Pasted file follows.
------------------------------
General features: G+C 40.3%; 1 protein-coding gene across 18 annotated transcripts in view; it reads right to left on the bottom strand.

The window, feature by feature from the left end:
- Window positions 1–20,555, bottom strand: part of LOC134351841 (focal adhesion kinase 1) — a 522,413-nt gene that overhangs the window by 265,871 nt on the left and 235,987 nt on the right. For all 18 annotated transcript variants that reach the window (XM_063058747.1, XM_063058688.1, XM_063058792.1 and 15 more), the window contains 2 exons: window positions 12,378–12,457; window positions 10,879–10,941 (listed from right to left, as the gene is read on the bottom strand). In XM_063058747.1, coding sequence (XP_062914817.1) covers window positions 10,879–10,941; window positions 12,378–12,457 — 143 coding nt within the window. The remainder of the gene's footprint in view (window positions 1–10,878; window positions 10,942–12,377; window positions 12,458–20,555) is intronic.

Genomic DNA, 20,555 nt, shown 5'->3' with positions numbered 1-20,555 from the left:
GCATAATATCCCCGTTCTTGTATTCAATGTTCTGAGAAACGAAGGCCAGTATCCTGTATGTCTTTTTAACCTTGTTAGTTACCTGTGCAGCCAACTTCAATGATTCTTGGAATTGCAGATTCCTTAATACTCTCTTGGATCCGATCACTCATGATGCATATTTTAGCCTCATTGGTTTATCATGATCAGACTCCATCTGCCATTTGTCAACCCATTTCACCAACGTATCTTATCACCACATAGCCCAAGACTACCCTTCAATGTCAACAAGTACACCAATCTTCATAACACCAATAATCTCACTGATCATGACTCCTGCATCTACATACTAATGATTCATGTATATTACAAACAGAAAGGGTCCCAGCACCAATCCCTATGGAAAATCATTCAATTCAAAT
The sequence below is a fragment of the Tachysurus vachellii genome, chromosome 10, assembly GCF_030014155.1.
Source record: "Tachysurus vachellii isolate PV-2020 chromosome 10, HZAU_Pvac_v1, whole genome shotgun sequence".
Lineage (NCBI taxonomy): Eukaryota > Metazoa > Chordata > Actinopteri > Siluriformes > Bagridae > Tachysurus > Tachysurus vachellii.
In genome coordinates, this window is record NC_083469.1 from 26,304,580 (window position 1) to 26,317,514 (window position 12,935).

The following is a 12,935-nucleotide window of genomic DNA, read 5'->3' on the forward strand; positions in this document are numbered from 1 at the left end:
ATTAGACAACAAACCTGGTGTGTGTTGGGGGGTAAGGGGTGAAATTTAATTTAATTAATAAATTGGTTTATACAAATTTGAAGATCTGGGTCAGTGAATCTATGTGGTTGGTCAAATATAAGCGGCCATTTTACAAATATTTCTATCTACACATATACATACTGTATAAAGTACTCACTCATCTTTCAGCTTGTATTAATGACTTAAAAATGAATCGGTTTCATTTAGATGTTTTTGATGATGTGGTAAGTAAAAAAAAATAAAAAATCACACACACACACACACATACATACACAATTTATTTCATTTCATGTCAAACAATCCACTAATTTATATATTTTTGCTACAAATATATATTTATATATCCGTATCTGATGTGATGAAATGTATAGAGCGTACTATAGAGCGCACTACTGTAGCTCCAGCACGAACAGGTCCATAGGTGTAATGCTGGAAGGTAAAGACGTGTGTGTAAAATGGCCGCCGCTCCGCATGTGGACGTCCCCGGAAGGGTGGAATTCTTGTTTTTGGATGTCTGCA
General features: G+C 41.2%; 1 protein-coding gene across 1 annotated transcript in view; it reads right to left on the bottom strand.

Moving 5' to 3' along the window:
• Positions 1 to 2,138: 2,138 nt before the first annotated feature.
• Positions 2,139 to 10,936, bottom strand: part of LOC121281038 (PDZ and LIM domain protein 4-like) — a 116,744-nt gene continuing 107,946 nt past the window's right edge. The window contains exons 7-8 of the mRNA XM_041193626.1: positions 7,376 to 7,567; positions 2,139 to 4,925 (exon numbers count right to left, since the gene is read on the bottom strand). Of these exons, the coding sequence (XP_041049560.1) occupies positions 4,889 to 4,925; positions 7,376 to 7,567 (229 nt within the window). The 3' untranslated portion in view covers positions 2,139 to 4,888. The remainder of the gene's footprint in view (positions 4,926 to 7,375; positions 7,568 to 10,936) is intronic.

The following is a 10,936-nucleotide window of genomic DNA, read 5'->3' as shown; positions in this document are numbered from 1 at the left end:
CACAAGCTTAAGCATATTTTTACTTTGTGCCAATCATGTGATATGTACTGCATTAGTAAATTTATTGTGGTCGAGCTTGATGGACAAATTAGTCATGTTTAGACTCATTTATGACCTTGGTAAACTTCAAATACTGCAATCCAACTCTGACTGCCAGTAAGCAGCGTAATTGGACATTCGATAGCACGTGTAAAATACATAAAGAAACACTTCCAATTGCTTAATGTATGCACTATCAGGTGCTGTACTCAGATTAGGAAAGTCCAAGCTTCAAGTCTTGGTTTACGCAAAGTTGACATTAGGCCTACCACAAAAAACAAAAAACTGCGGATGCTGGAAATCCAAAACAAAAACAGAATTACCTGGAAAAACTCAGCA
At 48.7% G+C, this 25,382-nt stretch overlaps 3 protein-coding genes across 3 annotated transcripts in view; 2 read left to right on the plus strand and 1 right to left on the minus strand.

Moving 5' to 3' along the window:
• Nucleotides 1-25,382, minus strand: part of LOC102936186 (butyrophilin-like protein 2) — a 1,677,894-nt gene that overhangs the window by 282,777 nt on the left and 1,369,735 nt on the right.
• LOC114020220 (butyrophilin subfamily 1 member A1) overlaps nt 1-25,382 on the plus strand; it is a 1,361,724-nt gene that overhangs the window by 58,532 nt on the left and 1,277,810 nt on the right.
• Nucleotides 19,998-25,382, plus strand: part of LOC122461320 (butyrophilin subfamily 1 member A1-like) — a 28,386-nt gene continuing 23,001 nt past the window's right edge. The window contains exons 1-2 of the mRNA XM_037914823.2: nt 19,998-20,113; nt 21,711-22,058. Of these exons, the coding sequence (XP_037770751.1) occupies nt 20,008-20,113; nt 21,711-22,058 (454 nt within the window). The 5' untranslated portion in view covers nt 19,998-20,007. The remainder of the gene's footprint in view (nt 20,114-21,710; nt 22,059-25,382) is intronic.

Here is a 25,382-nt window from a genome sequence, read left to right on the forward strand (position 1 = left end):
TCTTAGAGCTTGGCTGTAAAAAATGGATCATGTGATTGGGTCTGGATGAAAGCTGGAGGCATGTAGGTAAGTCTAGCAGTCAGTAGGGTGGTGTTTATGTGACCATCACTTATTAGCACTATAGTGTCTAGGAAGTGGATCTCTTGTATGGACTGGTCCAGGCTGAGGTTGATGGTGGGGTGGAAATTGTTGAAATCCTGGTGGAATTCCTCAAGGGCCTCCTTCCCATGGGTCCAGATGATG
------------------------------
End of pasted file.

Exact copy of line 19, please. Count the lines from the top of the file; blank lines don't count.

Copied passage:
Moving 5' to 3' along the window: